Fueled almost totally by sustained strong growth of net international migration, Canada’s population, currently just over 38 million, is projected to grow by 25% to reach 48 million by 2043. This outlook was released by Statistics Canada last month and it is the agency’s medium estimate, halfway between its high projection of 52 million (+37%) and its low projection of 43 million (+12%). The assumptions that Statistics Canada used to derive its median population projection are available on its website.
International immigration to play key role out to 2042
Let’s put the degree to which international immigration is projected to contribute to the increase in total population in perspective. Based on the federal government’s planned permanent admissions targets published on February 14, 2021, and assuming they are extended beyond 2024, 9.5 million individuals are expected to become permanent residents of Canada over the next 22 years. That will be just under twice the 4.9 million inflow of immigrants between 1999 and 2021.
Going forward, Statistics Canada projects that the ‘natural’ increase, in the form of births minus deaths, will add just about one million. The number of permanent residents admitted to Canada will likely get a boost this year and next due to the recent inflow of Ukrainian refugees who were initially admitted under the Canada-Ukraine Authorization of Emergency Travel program and who, after living in the country, decide to apply for Canadian citizenship.
Alberta to outpace British Columbia in interprovincial migration
After losing 50,000 residents to other provinces over the past seven years, Alberta’s vastly improved economic prospects are projected to draw in +373,000 interprovincial migrants over the next 22 years. The intakes for British Columbia and Nova Scotia are projected to be +274,000 and +19,00 respectively. Provinces likely to lose individuals to other provinces include Quebec (-187,000), Manitoba (-162,000), and Ontario (-142,000).
Average age of population shifting higher
The population projection highlights several key developments. First, as many are already aware, the average age of the population is going to continue to steadily rise over the foreseeable future because of the aging of the baby boomer generation, born between 1945 and 1962. This aging of the population is exacerbated by the steady gradual decline in the fertility rate (i.e., the average number of children a woman has during her lifetime).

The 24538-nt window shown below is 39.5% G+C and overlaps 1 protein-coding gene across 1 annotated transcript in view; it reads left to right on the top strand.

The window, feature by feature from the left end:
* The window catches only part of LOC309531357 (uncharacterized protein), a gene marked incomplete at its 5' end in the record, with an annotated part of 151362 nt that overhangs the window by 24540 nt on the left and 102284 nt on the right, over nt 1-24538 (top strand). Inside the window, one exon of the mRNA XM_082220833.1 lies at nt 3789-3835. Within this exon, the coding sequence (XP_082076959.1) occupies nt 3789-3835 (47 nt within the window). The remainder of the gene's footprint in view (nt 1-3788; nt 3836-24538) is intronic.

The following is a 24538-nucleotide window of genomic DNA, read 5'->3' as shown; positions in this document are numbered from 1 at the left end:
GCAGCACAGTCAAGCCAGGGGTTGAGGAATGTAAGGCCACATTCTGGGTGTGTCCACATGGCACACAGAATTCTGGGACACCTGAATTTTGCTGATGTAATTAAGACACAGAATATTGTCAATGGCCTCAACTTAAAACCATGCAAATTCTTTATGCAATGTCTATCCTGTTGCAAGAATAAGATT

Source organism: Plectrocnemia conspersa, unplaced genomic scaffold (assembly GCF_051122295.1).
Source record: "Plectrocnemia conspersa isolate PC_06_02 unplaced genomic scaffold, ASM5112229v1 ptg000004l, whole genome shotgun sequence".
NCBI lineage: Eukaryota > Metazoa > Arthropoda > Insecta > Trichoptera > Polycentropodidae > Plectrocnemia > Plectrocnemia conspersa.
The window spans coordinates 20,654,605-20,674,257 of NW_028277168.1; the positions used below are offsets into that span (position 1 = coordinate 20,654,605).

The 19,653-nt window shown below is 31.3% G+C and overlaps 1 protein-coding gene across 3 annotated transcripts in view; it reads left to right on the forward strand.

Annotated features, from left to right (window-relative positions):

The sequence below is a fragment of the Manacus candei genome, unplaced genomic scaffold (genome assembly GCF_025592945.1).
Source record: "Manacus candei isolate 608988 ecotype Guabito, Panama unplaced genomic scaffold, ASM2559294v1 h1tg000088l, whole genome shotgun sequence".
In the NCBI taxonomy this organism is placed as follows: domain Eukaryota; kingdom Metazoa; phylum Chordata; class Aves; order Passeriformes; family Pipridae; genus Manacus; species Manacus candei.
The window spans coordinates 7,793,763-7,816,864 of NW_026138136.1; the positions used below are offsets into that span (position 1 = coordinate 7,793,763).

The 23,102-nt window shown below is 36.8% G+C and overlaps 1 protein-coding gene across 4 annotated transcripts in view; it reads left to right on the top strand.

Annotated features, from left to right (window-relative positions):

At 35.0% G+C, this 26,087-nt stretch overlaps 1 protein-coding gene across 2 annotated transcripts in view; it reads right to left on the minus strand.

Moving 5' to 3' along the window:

In 1990, the average woman bore 1.9 children. However, by 2019 the rate had fallen to 1.47 and as a result of the onset of COVID-19, it dropped to 1.40 in 2020. Over the next 22 years, Statistics Canada assumes the fertility rate will gradually trend up to 1.59 but remain below the 2.1 figure which is generally considered optimal, since it results in a stable population over the long term.
By 2043, Newfoundland will have the oldest population, Saskatchewan the youngest
As noted above, the average age of the population as a whole is trending gradually higher. However, one province is aging considerably faster than the others ̶ Newfoundland and Labrador, where the average age of the population (currently 45.2 years) is projected to hit 49.7 years in 2043. The major factors contributing to this disproportionate degree of aging include the province’s low birth rate, a steady exodus of individuals to other parts of the country, and a slowdown in the inflow of individuals from other countries. On the flip side, Saskatchewan’s population is projected to age less than the other nine provinces over the next 22 years because it has the highest rate of natural increase in the country.
What are the key implications of this population forecast? From our perspective, there is little doubt that an aging population is going to put a lot more stress on our health care system which is currently experiencing unprecedented wait times and is ranked 10th out of 11 high-income countries by the Commonwealth Fund, a private foundation committed to improving health care globally.
Second, slower growth of school-age populations is likely to depress spending on primary and secondary education in Newfoundland and Labrador, Nova Scotia, New Brunswick, and Quebec. However, stronger net international migration should give a boost to post-secondary and adult education in Ontario, British Columbia, Alberta, and Quebec.
As noted in Snapshot # 10, titled Failure to Engage Older Workers dims Growth Prospects, unless governments provide more incentives for aging individuals to remain in the labour force, growth-robbing skill shortages will increase in some sectors, particularly ‘accommodation and food services’, ‘administration’, ‘construction’, and ‘professional services.’
John Clinkard has over 35 years’ experience as an economist in international, national and regional research and analysis with leading financial institutions and media outlets in Canada.